Saurabh Shukla was admitted to hospital while we were writing the script. He went through the entire pain of making this film with me. He was a stranger to me before the film. I found a brother while making the film. Thank you Saurabh. Without you ‘Dil pe…’ would have been another unrealized dream gathering dust in my store-room.
This film cost me my friendship with Manoj Bajpai. But I guess passion has its price. We react to situations at the heat of the moment and lose sight of ourselves in the process. Our personal situation, however, cannot detract from Manoj’s contribution to the film. His performance was faulted by many but I rate it very highly. It was earnest, energetic and straight from the heart. It was a difficult character that only an actor of Manoj’s caliber could pull off.
I could go on and on and on… Vishal Bhardwaj for his eclectic and very original music, Abbas Tyrewala for being more than just a lyrics writer, Anurag Kashyap for encouraging us through the film despite not being a part of it, Divya Jagdale for surprising us with her spirited performance as Gayatri, Remo the choreographer who made his debut with the film, Asha Bhonsle who sang the title track with such energy, all the very talented actors who played bit parts in the film just to be part of it. There are many people to thank and many people to condemn. But that is not the point.
The protagonist of the film begins with a journey that is soaked in fantasy. Ram Saran’s world is invaded by the beautiful Kaamya (Tabu). He believes that this ambitious and beautiful page 3 journalist actually loves him. Such is his innocence. Little does he realize that he is just an interesting story for her. His world of fantasy soon leads to despair. Then to desperation. Gaitonde, the videographer is a loyal friend with an unhappy marriage and a terrible bank balance. The only assets he has are a run-down, red scooter and an even more run-down video camera. As Ram Saran’s world spirals into a desperate realm Gaitonde changes. Loyalty is replaced by opportunism. Opportunity leads to betrayal. Little does he know that he is in turn being betrayed by his guest Tito and his wife Gayatri. There were multiple layers of betrayal and desperation in the world we had created.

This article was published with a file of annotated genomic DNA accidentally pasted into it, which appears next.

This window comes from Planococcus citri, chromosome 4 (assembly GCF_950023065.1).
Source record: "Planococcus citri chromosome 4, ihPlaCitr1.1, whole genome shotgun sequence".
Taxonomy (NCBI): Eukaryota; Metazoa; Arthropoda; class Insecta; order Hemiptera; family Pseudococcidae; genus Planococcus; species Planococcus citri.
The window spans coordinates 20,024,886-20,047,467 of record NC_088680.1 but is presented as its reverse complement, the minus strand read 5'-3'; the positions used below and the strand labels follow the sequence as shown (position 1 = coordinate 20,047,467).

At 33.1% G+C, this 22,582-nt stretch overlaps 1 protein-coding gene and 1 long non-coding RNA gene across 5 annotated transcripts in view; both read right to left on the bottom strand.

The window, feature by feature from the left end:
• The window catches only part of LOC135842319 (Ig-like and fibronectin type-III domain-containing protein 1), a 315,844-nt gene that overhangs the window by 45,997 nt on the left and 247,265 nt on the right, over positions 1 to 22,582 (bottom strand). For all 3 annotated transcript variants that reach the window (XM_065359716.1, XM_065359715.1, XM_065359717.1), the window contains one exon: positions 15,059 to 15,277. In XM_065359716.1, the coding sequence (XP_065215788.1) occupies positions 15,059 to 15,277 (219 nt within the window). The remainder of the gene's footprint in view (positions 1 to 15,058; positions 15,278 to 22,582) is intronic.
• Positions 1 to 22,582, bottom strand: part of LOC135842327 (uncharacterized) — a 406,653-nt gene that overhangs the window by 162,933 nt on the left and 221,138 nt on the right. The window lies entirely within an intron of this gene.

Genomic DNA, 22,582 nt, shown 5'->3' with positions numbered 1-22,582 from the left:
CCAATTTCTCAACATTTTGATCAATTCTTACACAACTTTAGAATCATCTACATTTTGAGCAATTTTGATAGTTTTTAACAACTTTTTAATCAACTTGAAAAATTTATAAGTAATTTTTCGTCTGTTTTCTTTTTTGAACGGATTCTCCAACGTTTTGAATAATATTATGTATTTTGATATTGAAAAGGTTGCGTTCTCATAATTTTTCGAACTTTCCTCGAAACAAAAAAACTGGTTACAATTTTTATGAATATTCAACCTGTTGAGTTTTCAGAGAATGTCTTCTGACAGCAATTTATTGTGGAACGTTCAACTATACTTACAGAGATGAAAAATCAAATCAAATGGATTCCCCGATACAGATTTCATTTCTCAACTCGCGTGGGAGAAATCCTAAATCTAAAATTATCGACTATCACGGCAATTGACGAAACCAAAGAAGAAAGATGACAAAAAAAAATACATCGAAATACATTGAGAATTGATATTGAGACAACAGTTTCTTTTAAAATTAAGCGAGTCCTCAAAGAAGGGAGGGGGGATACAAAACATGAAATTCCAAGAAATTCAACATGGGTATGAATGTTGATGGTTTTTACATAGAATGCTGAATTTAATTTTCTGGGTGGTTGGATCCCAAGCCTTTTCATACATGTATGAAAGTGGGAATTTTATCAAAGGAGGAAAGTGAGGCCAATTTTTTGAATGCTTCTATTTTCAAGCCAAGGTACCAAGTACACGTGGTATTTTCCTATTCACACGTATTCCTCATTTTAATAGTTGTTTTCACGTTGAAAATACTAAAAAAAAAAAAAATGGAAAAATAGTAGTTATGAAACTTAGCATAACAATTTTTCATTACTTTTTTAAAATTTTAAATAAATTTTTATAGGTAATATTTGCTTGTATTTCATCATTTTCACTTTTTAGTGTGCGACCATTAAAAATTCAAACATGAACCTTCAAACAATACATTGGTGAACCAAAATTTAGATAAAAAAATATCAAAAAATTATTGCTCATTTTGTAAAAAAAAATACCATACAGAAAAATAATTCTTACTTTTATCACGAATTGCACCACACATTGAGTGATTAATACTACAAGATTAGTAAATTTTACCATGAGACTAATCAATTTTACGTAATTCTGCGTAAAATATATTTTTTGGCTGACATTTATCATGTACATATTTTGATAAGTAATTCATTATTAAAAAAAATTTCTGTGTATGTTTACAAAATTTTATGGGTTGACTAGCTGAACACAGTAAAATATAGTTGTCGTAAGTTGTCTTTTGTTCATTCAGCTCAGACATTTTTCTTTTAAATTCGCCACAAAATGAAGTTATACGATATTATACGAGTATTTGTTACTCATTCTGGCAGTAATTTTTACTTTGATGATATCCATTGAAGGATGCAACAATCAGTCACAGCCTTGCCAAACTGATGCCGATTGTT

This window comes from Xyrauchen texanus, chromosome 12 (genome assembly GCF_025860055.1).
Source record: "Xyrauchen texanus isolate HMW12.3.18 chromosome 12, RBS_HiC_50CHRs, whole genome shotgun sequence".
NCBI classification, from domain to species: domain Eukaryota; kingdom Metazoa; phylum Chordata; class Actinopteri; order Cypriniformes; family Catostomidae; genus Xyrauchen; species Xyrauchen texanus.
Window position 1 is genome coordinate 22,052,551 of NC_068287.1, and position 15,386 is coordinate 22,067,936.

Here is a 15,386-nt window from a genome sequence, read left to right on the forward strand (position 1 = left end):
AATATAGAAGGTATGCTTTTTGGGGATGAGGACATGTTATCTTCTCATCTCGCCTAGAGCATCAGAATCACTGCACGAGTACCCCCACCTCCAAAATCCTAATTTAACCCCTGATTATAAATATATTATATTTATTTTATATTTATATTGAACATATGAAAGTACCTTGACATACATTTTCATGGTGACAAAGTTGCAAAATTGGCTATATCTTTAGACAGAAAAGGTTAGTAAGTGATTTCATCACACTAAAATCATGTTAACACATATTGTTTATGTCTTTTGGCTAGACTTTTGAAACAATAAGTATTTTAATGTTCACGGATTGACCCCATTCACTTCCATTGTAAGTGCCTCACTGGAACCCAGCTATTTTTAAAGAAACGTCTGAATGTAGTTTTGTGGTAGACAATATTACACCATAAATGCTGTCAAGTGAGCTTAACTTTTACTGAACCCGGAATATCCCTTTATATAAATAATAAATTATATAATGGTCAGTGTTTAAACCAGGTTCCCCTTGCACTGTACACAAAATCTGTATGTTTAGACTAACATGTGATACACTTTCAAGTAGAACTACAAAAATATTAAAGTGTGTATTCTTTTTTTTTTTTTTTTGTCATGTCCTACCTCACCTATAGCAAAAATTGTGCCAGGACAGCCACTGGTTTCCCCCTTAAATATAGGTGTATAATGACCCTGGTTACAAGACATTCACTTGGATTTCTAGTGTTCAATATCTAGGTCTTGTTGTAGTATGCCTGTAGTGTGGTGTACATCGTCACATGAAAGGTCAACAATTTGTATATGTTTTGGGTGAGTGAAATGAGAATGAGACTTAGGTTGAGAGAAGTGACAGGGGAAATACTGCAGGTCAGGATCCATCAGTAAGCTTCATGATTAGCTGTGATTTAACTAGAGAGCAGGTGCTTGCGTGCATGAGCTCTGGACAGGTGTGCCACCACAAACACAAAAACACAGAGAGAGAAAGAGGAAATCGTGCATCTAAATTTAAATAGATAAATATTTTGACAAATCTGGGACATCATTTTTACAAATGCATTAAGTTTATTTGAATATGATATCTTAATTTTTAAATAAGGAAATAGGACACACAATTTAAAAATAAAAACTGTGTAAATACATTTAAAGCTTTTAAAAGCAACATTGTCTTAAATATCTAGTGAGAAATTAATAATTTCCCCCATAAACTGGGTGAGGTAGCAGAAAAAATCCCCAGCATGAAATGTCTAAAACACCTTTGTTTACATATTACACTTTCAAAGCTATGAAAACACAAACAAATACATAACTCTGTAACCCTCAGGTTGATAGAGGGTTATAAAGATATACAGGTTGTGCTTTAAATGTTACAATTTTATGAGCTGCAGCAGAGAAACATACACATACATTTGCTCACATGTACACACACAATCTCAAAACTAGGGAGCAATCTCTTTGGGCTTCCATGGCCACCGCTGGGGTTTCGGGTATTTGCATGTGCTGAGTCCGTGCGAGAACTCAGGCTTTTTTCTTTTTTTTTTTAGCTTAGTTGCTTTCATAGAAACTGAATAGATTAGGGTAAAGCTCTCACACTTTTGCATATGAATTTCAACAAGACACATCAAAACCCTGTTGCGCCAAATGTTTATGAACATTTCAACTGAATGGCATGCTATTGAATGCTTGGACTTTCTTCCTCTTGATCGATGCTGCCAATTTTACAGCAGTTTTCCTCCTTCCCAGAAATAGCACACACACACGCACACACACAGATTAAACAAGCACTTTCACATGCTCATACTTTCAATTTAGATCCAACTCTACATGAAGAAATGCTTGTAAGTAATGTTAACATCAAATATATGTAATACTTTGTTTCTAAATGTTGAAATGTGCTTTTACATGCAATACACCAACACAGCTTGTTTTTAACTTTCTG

I wanted the film to look ‘dirty’. I wanted the images to look carelessly framed and the camera movement to be minimal. As the lives of my characters reached various levels of despair I wanted the film to lose color. My cinematographer Sanjay Kapoor understood this need. We used a process called Bleach Bypass that involves retention of silver on the film negative after processing. I could get into a major technical exposition on this process. I would rather dwell on the end result. We used various levels of silver retention with grudging help from the laboratory (Adlabs, Mumbai) to gradually de-saturate the colors through the film. As the film progresses we have almost monochromatic hues, highly burnt out skies and very dark shadows. Today, it is possible to achieve all this using digital technology though I still feel that digital technology cannot replace the amorphous nature of film. Unfortunately, the DVD transfer of the film does not reproduce our technical innovation faithfully. I wish more people had seen the film at the movie halls.
I realize that I have written much more on this post than I intended to write. But there is a lot more to share. Maybe on the next post. If all of you have the patience to read on…